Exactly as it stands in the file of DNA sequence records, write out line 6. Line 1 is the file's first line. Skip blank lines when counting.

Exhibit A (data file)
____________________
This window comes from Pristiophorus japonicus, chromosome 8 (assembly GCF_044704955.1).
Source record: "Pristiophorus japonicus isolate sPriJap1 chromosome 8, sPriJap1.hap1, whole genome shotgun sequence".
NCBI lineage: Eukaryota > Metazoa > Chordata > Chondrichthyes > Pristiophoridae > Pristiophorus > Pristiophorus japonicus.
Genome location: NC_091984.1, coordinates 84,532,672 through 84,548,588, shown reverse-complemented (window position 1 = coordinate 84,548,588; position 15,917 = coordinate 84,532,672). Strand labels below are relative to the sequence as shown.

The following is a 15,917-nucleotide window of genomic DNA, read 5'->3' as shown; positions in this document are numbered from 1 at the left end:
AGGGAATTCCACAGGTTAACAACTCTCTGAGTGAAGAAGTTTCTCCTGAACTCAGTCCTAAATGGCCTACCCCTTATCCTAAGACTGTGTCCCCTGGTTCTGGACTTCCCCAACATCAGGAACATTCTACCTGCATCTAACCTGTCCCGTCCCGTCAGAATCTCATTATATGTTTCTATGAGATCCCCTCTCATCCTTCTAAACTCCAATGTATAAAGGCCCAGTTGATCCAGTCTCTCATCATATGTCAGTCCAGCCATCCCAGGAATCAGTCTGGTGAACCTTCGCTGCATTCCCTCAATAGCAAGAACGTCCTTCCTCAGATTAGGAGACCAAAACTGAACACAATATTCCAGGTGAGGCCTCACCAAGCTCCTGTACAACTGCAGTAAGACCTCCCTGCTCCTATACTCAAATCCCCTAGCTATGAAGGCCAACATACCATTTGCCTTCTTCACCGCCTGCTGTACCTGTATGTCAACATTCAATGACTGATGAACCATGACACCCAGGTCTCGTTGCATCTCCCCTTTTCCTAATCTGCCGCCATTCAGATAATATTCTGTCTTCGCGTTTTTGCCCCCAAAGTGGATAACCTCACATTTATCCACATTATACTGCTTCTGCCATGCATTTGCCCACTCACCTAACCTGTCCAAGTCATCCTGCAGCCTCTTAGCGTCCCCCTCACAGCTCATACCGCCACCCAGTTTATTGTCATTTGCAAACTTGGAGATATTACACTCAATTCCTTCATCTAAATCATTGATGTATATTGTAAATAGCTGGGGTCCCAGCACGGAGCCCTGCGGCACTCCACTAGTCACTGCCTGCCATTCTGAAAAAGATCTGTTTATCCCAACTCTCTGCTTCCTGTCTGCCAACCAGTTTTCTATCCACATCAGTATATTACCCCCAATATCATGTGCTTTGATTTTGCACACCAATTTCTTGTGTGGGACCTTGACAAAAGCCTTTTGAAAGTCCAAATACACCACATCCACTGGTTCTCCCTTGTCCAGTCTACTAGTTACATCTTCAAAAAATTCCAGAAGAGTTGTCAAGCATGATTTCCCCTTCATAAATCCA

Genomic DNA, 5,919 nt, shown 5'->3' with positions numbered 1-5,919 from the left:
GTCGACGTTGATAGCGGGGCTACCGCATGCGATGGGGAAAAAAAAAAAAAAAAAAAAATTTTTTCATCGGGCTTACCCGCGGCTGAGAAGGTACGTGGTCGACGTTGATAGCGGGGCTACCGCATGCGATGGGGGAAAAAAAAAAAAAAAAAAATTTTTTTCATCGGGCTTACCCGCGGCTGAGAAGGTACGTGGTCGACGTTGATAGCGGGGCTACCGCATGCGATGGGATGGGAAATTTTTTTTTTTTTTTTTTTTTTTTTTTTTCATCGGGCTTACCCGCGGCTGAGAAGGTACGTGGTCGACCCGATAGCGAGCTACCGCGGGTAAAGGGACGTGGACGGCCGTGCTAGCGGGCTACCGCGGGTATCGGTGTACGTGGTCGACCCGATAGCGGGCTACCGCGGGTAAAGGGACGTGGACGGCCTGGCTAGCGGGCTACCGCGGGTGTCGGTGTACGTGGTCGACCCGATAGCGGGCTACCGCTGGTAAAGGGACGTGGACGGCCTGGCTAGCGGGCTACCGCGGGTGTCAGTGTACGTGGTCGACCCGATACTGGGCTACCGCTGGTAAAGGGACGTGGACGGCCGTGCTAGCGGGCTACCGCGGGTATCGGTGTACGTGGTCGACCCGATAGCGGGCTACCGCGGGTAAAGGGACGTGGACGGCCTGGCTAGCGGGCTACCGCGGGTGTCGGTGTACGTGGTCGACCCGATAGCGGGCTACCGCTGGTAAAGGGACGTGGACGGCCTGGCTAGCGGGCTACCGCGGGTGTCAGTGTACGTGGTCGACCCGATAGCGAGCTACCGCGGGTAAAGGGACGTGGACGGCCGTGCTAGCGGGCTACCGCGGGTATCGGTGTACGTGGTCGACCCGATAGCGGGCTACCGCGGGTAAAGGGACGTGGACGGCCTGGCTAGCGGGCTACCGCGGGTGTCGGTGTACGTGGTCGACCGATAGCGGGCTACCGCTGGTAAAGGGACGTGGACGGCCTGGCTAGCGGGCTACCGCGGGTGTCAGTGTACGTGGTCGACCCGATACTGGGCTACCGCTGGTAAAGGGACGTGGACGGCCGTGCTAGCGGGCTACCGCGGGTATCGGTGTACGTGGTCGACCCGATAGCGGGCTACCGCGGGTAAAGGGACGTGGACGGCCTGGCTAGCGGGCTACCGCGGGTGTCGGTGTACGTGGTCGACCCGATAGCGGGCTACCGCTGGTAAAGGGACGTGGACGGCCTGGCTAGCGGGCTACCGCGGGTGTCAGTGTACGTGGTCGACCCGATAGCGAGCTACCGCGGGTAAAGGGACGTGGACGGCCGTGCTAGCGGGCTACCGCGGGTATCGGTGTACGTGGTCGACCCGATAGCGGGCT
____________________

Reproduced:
AGGGAATTCCACAGGTTAACAACTCTCTGAGTGAAGAAGTTTCTCCTGAACTCAGTCCTAAATGGCCTACCCCTTATCCTAAGACTGTGTCCCCTGGTTCTGGACTTCCCCAACATCAGGAACATTCTACCTGCATCTAACCTGTCCCGTCCCGTCAGAATCTCATTATATGTTTCTATGAGATCCCCTCTCATCCTTCTAAACTCCAATGTATAAAGGCCCAGTTGATCCAGTCTCTCATCATATGTCAGTCCAGCCATCCCAGGAATCAGTCTGGTGAACCTTCGCTGCATTCCCTCAATAGCAAGAACGTCCTTCCTCAGATTAGGAGACCAAAACTGAACACAATATTCCAGGTGAGGCCTCACCAAGCTCCTGTACAACTGCAGTAAGACCTCCCTGCTCCTATACTCAAATCCCCTAGCTATGAAGGCCAACATACCATTTGCCTTCTTCACCGCCTGCTGTACCTGTATGTCAACATTCAATGACTGATGAACCATGACACCCAGGTCTCGTTGCATCTCCCCTTTTCCTAATCTGCCGCCATTCAGATAATATTCTGTCTTCGCGTTTTTGCCCCCAAAGTGGATAACCTCACATTTATCCACATTATACTGCTTCTGCCATGCATTTGCCCACTCACCTAACCTGTCCAAGTCATCCTGCAGCCTCTTAGCGTCCCCCTCACAGCTCATACCGCCACCCAGTTTATTGTCATTTGCAAACTTGGAGATATTACACTCAATTCCTTCATCTAAATCATTGATGTATATTGTAAATAGCTGGGGTCCCAGCACGGAGCCCTGCGGCACTCCACTAGTCACTGCCTGCCATTCTGAAAAAGATCTGTTTATCCCAACTCTCTGCTTCCTGTCTGCCAACCAGTTTTCTATCCACATCAGTATATTACCCCCAATATCATGTGCTTTGATTTTGCACACCAATTTCTTGTGTGGGACCTTGACAAAAGCCTTTTGAAAGTCCAAATACACCACATCCACTGGTTCTCCCTTGTCCAGTCTACTAGTTACATCTTCAAAAAATTCCAGAAGAGTTGTCAAGCATGATTTCCCCTTCATAAATCCA